Genres: Political & Social Sciences, Literature & Fiction, History, War, Children's Books, Westerns, Mystery, Thriller & Suspense, Comics & Graphic Novels, Education & Reference, Romance, Arts & Photography, Horror, Law & Philosophy, Religion & Spirituality, Action & Adventure, Science Fiction & Fantasy, Biographies & Memoirs. Non-fiction
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Critic reviews for Uncle Tom's Cabin
All: 8 | Positive: 8 | Negative: 0

Publishers Weekly

Good
on Oct 30 2006

...it continues to spur debate about the meanings of slavery and domesticity. Those are just some of the reasons it's an oft-assigned text in colleges, a market this beautifully annotated, wide-format edition addresses nicely.

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Examiner

Excellent
Reviewed by Kelly Atwood on Jan 04 2011

Even after all the years since the book’s release, the characters still have the power to move our hearts...This masterpiece paints an accurate picture of daily life for African Americans before the Civil War. They lived with the constant fear of losing everything in the blink of an eye with little hope of the future.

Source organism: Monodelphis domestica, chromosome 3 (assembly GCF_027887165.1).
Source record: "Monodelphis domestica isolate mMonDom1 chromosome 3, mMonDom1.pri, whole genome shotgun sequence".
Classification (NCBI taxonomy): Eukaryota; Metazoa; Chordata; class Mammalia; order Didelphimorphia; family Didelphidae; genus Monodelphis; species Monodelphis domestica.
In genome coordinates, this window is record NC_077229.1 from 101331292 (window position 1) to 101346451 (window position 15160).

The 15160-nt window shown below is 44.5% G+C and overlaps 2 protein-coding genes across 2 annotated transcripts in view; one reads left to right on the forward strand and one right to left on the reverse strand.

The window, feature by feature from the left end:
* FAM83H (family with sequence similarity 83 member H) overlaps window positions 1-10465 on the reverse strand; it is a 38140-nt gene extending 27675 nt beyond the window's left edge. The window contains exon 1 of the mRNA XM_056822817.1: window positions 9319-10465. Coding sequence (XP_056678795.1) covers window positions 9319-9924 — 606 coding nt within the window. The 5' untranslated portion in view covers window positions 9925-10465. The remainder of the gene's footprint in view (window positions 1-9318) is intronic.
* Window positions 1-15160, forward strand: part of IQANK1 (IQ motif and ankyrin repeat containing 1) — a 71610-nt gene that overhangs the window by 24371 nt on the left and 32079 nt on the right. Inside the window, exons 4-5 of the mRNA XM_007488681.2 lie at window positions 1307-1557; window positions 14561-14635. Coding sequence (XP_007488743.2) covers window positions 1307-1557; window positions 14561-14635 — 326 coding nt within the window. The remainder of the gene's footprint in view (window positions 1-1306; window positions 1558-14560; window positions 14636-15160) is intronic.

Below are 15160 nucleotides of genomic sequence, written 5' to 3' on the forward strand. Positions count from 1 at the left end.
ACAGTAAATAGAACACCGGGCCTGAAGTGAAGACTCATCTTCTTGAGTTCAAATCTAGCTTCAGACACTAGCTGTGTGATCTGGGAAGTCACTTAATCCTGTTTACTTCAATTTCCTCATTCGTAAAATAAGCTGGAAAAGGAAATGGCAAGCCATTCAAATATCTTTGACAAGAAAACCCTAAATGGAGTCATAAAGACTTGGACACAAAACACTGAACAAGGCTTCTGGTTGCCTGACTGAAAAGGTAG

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Slate

Good
Reviewed by Adam Goodheart on Jul 18 2011

If Uncle Tom's Cabin has lost its edge, and even seems anodyneto some readers today, this may actually be a measure of its success. In the heat of civil-rights battles, ordinary gestures...can become revolutionary. With victory achieved, these things become banal once more. And that, perhaps, was the entire point.

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BellaOnline

Above average
Reviewed by Rebecca Graf on Jun 15 2015

This is one book that I think you should read. It will give you a new perspective of slave-holding America and give you a little more depth into the lives that were affected by it. Let Harriet Beecher Stowe take you into a world you only thought you knew.

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Teen Ink

Above average
Reviewed by canibedone on Jul 03 2015